The collection display Antarctica: five responses highlights a group of important new acquisitions to the Art Gallery of South Australia, including the iconic photograph A blizzard by Frank Hurley.
The photograph was among those taken by Hurley on Australia’s first expedition to Antarctica – the Australasian Antarctic Expedition (1911-14), led by Adelaide-based Douglas Mawson.
Mawson undertook his expedition during a time of intense competition between nations to map the territory, which had been declared in 1895 by the Royal Geographical Society as the last undiscovered place on Earth.
The explorer and his team endured two arduous years in Antarctica. Photography was vital to his expedition, serving both a documentary purpose and, upon his return, providing the public with images of the last great terrestrial frontier.
Mawson and Hurley travelled with the most advanced equipment, using black-and white and colour camera technology, and on their arrival constructed a darkroom at their main base. Hurley demonstrated great skill in capturing the wildlife and changing environmental conditions, and in evoking the psychological and physical pressures of the expedition.
No image expresses the sense of human frailty in the tremendously harsh environment better than A blizzard. The work became one of Hurley’s most iconic images from the expedition.
In A blizzard, he depicts surgeon Leslie Whetter and assistant collector John Close going out to get ice from the glacier for drinking water during a katabatic blizzard. In his book The Home of the Blizzard, Mawson described the experience of “hurricane walking” or “wind walking”, where in order to move, he and his fellow companions had to lean forward and “lie on the wind”.
Hurley’s photograph A blizzard transcends the scientific brief to “document”. Through his skilful enlarging of the negative and printing of the blue-carbon print, he created a work of great emotional power. His next major commission after Antarctica took him to the trenches of the World War I, as official war photographer for the Australian Imperial Force.
A label on the back of A blizzard indicates that Hurley exhibited it soon after his return from Antarctica at the Fine Art Society in London in 1915 as Torrent spume down the glacier hissed. The artist later re-titled the work to the more concise A blizzard.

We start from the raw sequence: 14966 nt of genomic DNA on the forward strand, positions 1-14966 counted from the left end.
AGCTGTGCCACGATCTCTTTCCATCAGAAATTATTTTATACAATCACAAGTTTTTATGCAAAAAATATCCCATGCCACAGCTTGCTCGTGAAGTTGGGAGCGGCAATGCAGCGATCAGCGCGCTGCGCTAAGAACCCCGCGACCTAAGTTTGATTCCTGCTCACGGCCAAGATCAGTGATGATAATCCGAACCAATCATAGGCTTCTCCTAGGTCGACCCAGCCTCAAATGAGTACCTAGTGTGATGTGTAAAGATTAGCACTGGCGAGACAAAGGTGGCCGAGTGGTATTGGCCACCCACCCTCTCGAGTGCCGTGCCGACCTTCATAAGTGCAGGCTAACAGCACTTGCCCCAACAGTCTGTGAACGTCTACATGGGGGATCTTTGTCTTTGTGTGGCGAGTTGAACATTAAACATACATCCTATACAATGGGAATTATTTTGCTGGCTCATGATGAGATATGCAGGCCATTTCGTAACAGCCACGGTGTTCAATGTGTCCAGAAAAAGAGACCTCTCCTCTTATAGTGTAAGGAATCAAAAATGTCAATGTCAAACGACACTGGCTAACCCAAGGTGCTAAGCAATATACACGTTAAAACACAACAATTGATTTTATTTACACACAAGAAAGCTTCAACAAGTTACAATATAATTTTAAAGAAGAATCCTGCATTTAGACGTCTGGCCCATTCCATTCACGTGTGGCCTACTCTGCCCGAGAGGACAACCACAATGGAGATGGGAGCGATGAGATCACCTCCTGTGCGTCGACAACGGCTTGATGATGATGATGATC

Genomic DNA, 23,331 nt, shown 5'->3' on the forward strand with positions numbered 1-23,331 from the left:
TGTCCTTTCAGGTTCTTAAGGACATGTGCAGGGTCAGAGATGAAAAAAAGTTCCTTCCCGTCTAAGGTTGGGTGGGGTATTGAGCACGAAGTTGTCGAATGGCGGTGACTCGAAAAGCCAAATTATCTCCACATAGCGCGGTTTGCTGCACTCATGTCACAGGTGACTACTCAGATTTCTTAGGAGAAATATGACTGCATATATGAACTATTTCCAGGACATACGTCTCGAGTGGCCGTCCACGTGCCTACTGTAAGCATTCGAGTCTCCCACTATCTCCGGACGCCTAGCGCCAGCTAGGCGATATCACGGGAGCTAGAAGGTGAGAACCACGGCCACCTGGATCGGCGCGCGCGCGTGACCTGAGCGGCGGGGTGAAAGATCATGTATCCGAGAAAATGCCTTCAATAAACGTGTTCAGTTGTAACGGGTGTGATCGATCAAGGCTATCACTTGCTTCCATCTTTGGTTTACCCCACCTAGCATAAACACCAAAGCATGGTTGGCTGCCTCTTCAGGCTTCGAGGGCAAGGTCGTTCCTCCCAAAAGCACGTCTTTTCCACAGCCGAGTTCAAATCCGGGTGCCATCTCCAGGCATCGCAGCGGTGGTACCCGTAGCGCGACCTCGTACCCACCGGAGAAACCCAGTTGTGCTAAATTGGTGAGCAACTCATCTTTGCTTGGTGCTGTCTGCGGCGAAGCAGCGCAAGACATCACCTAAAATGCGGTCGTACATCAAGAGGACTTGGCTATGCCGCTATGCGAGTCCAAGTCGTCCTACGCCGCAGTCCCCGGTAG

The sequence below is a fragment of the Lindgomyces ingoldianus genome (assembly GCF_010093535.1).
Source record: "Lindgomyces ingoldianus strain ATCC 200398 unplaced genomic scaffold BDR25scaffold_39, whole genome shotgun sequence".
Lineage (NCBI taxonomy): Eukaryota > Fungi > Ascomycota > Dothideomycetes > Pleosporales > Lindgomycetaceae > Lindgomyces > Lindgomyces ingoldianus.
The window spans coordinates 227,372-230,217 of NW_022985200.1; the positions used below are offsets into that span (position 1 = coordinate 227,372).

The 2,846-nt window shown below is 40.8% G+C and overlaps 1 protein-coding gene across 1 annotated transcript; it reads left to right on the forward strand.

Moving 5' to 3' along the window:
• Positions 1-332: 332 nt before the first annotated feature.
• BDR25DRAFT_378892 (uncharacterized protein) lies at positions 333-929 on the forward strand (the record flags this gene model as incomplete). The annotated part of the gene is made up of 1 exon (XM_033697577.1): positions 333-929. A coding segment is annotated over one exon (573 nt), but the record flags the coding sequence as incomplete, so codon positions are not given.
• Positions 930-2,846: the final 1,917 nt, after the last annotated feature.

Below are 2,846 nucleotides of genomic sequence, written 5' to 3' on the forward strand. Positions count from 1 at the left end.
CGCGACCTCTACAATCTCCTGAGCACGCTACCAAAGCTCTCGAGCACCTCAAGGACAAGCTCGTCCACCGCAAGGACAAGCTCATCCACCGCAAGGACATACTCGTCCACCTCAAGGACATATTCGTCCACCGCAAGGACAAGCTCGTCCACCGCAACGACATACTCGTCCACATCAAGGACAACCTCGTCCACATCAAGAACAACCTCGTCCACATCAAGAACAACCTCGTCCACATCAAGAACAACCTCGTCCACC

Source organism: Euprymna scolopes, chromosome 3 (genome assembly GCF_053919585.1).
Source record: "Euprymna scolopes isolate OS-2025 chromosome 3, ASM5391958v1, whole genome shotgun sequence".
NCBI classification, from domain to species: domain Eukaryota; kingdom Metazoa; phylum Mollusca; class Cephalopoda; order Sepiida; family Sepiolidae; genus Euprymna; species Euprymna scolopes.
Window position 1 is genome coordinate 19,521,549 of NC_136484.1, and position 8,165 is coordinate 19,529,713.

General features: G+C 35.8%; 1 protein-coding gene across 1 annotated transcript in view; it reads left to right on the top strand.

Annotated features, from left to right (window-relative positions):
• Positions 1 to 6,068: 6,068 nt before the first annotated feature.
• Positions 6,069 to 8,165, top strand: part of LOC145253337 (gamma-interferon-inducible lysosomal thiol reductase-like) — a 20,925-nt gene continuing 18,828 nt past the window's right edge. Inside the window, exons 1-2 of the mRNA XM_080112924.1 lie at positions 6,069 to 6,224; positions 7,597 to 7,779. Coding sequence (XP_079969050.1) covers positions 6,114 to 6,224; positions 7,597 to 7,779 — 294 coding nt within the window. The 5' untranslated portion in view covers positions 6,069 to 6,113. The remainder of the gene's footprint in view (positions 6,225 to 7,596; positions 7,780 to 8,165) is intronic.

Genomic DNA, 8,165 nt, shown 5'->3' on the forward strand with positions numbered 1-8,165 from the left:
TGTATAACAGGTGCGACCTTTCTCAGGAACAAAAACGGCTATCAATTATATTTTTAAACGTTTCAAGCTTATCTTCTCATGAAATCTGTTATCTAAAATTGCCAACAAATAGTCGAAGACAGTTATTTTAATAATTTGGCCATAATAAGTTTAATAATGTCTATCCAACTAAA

Mawson’s admiration for the image is evident in his use of it to illustrate his book The Home of the Blizzard (1915); he also acquired the print for his own personal collection. Hurley’s photographs and film of the expedition met with great interest from audiences hungry to view a glimpse of this remote and inaccessible land.
The Art Gallery of South Australia has been able to acquire A blizzard through the generosity of the Art Gallery of South Australia Foundation Collectors Club. The remarkable work can currently be seen alongside a selection of photographs by Hurley from the expedition and an excerpt from his film The Home of the Blizzard (on loan from the National Sound and Film Archive).
It is possible to trace Hurley’s influence on the work of later artists in the display, including the photographs of contemporary Adelaide-based artist Ian North, who travelled to Antarctica on the centenary of Mawson’s expedition. His photographic series East Antarctica 1915 draws attention to the connection between the imperial project behind the first expeditions to Antarctica and the catastrophe of World War I. The display includes a sound work, Contact and Isolation, by Philip Samartzis, whose field recordings from Antarctica in 2010 includes a recording of katabatic winds, in homage to Hurley.
Antarctica: five responses highlights the enduring fascination artists have had with this vast continent and draws attention to the links across time between their works. The seminal place of Hurley in this legacy, and his connection to South Australian-born Douglas Mawson, makes this recent acquisition particularly interesting for Adelaide audiences.
Antarctica: Five responses is on display in Gallery 8 of the AGSA until April 26.
Maria Zagala is associate curator of Prints, Drawings & Photographs at the Art Gallery of South Australia. This article is part of InDaily’s Off the Wall series highlighting gallery treasures.
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